It seems like there is a story in the news about fraud at a credit union almost every week.
The worst frauds result in the failure of a credit union and a loss to the National Credit Union Share Insurance Fund. In the past four-and-a-half years, the Share Insurance Fund has suffered fraud-related losses of approximately $146.8 million.
The true cost of fraud is unknown. However, according to the Association of Certified Fraud Examiners’ 2016 Report to the Nations on Occupational Fraud and Abuse, fraud costs companies an estimated 5 percent of revenues each year.
Because of its potential damages not only to individual credit unions, but also to the reputation of the system as a whole, it is imperative credit unions take appropriate measures to safeguard their assets and deter fraud.
How Is Fraud Detected?
Tips are the main way frauds are initially detected and fraud hotlines usually result in higher detection rates, according to the ACFE 2016 Report. Generally, a fraud hotline allows the caller to remain anonymous, as this has shown to increase the number of tips received. Internal audits and management reviews are the next most common ways frauds are detected.
What Should You Do If You Suspect Fraud Has Occurred?
If you suspect fraud, suspicious or inappropriate activity, your action will vary based on your relationship to the credit union and the options the credit union has available. Not all credit unions have an internal audit department or fraud hotline.
However, NCUA has a fraud hotline available to anyone, including members, volunteers and staff of credit unions.
NCUA’s Fraud Hotline number is 800-827-9650. The caller should provide the following information:
- Details about the situation or activity;
- The credit union’s name; and
- Suspected individuals involved.
In addition to the NCUA Fraud Hotline, the following avenues may be available for employees of a credit union to report potential fraud or abuse:
- Notifying the supervisor of the appropriate department;
- Notifying the supervisory or audit committee;
- Notifying the internal audit department;
- Calling the credit union’s fraud hotline; or
- Discussing it with your credit union’s examiner.
What Can Credit Unions Do to Deter Fraud?
A credit union can deter the potential for fraud by establishing strong internal controls and ensuring these controls can’t be overridden. Internal controls will vary based on the products and services offered by the credit union and the credit union’s ability to segregate duties so one person does not control a transaction from start to finish.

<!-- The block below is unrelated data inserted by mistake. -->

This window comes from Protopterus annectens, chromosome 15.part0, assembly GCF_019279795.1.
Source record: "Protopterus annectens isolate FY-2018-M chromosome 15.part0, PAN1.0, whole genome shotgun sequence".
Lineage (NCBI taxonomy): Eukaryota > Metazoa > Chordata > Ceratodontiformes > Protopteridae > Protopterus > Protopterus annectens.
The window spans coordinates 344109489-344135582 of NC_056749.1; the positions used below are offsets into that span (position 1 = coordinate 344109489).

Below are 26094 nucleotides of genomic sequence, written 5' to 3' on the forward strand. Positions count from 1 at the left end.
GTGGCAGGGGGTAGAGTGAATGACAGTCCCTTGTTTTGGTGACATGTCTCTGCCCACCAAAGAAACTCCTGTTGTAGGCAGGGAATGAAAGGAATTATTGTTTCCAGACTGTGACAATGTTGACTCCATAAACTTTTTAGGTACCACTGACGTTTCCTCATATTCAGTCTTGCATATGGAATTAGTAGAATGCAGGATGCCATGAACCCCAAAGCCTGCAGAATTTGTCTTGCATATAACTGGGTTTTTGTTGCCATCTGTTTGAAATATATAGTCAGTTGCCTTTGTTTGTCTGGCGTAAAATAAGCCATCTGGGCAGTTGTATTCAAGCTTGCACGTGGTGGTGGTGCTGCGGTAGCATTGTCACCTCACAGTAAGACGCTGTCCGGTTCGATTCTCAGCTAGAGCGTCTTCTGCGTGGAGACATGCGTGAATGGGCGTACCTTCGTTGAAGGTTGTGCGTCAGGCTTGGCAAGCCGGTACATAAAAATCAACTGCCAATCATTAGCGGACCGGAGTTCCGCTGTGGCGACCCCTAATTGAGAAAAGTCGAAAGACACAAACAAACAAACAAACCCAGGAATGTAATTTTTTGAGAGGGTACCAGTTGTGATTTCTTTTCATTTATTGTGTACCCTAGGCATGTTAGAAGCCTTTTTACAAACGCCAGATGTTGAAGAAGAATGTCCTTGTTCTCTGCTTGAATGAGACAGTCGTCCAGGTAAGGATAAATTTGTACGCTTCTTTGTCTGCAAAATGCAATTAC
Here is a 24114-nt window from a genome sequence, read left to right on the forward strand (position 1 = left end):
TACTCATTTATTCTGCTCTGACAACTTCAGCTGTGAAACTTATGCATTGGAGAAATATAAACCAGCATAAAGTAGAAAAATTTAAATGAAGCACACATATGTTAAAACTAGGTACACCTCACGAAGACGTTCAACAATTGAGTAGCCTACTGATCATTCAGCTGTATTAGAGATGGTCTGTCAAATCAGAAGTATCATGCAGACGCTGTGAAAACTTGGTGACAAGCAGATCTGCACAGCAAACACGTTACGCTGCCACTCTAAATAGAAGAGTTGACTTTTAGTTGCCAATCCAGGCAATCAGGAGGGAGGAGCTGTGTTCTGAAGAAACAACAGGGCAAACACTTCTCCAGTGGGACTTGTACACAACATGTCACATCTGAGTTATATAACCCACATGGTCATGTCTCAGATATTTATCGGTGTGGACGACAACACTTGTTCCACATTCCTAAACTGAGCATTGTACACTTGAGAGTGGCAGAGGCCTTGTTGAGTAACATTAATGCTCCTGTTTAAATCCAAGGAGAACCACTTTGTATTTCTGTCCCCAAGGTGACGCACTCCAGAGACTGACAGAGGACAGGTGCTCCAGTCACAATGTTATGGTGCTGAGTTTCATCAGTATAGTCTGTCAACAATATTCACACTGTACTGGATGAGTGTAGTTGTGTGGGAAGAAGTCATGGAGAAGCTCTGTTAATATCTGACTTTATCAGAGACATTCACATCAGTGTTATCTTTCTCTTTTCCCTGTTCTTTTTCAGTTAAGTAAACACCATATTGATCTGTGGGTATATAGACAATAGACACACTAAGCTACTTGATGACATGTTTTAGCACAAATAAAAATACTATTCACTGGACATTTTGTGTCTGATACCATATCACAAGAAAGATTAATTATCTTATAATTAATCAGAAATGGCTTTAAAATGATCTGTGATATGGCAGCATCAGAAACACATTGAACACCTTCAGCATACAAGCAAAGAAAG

The member-account verification and the annual audit are two common internal controls. An outside auditor, internal auditor or the supervisory committee may perform periodic internal audits during the year, which function as additional internal controls.
Other common internal controls include:
- Dual controls;
- Computer access controls;
- Reviews of file maintenance reports;
- Cash counts;
- Surprise audits; and
- Measures that prevent employees from accessing family member accounts.
Other actions that a credit union can take to deter fraud include:
- Performing background checks before hiring employees;
- Requiring employees to sign a Fraud Policy annually;
- Conducting basic fraud awareness training;
- Requiring mandatory vacations and having another employee perform the vacationing employee’s duties; and
- Monitoring employees, including lifestyle and behavioral changes.
Finally, ongoing training for the board of directors and supervisory committee is important. The more knowledge those charged with oversight have, the more it helps them institute strong internal controls at the credit union.
What Resources Are Available?
Credit unions may find the following resources helpful:
- NCUA’s Supervisory Committee Guide;
- Fraud Series on YouTube (opens new window) and “Internal Controls and Accounting Tips for Small Credit Unions” webinars and other training for boards of directors and supervisory committees available at (opens new window);
- Credit union leagues and trade organizations;
- Auditors and examiners;
- Bonding companies; and
- Other credit unions.
Credit union directors, supervisory committee members and management must continue to assess the potential risk and take action to deter and detect fraud. Implementing strong internal controls and using fraud hotlines are key steps.